4. Meanwhile, top performers at the National Institute of Standards and Technology are likely to see smaller bonuses this year.Government Executive reports that is thanks to cost-saving changes in the agency's personnel system. NIST eliminated mandatory minimum bonuses for superior and exceptional employees at the top of their pay band. The change affects employees in NIST's alternative personnel management system. Those employees had been guaranteed bonuses equal to the increases they would have received if not for the governmentwide pay freeze. NIST imposed a similar bonus cap last year.
  5. The President is hoping to reinvigorate his plan to consolidate duplicative agencies and programs. Government Executive reports, in order for that to happen President Obama would need legislative authority from Congress, which isn’t likely to happen. In his 2011 State of the Union address Obama proposed consolidating commerce and trade-related agencies, including the Small Business Administration and the Export-Import Bank, expecting to eliminate 1,000-2,000 federal jobs through attrition and save $3 billion over 10 years.
  6. Federal IT spending will dip by 9% by 2017. Market researcher Deltek says the dip is due to fewer investments in hardware and information technology services. Federal Times says the federal IT market is projected to slump from $120.8 billion this year to $110.5 billion in 2017.
  7. And on GovLoop, we’re asking you to take five minutes and take our Bring Your Own Device Survey. And if you’re asking what's in it for me? For your participation, you will receive exclusive first access to the GovLoop BYOD report, and a big "Hi-5" from the GovLoop team.
A Few Closing Items
  • Today in History: June 19: The Statue of Liberty arrived at its permanent home at Bedloe's Island in New York Harbor on June 19, 1885, aboard the French frigate Isere. A gift of friendship from the people of France to the people of the United States, the 151-foot-tall statue was created to commemorate the centennial of the American Declaration of Independence. For the journey from France to New York, Lady Liberty was broken down into 350 separate pieces and packed in 214 crates.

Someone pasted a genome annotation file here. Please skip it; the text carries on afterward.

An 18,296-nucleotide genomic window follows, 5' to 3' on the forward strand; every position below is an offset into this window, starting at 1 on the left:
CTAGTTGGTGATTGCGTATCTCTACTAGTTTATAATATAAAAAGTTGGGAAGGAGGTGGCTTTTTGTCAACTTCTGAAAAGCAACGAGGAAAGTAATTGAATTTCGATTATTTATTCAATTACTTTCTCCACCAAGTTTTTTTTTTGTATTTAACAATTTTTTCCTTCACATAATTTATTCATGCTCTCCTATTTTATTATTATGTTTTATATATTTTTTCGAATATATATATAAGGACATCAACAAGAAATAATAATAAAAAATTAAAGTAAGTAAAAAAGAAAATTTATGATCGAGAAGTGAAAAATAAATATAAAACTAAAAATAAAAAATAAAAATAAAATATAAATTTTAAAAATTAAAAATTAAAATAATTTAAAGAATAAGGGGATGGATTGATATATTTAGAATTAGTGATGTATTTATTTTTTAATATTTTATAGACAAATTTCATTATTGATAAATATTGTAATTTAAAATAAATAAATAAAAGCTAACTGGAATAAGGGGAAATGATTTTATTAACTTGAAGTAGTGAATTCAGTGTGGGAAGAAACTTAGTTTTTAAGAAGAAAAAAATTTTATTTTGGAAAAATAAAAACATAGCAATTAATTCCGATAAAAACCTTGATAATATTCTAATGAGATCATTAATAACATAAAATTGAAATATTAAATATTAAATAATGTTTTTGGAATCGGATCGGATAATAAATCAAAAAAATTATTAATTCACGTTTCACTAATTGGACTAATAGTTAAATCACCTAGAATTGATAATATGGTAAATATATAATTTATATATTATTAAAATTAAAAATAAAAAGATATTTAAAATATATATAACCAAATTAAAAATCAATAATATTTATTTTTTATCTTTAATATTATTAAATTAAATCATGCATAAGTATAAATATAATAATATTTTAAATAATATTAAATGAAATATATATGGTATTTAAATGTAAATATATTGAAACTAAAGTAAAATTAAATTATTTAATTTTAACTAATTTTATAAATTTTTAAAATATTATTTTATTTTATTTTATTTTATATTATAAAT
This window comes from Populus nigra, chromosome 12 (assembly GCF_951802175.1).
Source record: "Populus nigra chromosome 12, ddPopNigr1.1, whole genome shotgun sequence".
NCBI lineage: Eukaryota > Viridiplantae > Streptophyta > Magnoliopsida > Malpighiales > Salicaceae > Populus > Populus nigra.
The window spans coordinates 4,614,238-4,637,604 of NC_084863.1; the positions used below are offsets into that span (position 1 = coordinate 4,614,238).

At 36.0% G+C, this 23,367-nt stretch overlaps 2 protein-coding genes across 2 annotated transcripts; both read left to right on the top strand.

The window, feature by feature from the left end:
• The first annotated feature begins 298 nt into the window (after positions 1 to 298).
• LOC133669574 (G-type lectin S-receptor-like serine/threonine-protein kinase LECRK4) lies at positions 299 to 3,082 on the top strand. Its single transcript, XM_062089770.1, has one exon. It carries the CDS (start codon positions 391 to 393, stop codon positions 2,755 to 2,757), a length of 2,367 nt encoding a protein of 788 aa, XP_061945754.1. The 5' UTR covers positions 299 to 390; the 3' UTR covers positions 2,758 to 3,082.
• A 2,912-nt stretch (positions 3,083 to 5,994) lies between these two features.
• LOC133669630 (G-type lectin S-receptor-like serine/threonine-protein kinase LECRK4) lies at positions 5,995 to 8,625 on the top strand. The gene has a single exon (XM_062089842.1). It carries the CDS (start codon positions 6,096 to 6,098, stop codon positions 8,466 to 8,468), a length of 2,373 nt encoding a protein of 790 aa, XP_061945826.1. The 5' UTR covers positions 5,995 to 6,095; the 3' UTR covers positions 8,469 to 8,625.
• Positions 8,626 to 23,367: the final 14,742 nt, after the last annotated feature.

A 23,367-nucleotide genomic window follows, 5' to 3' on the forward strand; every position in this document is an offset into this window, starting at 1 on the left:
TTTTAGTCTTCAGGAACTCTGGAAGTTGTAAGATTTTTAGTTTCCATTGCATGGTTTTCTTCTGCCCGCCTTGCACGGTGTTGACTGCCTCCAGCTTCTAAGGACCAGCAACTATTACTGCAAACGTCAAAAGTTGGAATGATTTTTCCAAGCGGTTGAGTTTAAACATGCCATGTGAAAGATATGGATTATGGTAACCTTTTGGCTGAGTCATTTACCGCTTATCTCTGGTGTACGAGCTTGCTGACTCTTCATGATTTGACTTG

• In the age of gridlock, some communities are outsourcing big decisions. Joe Nocera, the op-ed columnist for The New York Times, writes today about Woonsocket, RI, which is unable to pay its bills. Nocera writes that the state may have to appoint a receiver, or, as Nocera notes, “a person not beholden to the voters, who would nonetheless have the power to abrogate union contracts and do whatever else he or she deems necessary to erase the deficit. Incredibly, the two Woonsocket legislators have pushed for a receiver, despite the pain that it would likely bring their city. Or maybe it’s not so incredible. It turns out that one of them, Jon Brien, is also on the national board of the American Legislative Exchange Council, or ALEC. Although ALEC is probably best known for its support of the Stand Your Ground law in Florida, the conservative group has a very clear agenda for dealing with state budgets. It wants to shrink them. Although Brien has denied that he is applying the ALEC philosophy to his small city, it looks, in fact, as if that’s exactly what he is doing. It’s not pretty.
  • A new addition to the tablet market. Microsoft has introduced the Surface -- it’s pretty cool looking with its integrated keyboard, which some are saying is innovative. Microsoft Dives Head-First Into Mobile Hardware With a Pair of 10.6-Inch Tablets - The Apple iPad has a keypad on the screen. The Surface will use Microsoft’s Windows 8 platform, due out later this year. New York Times notes that Microsoft is late to the tablet market,  but this device is getting some love. These days, nobody can take anything for granted, right?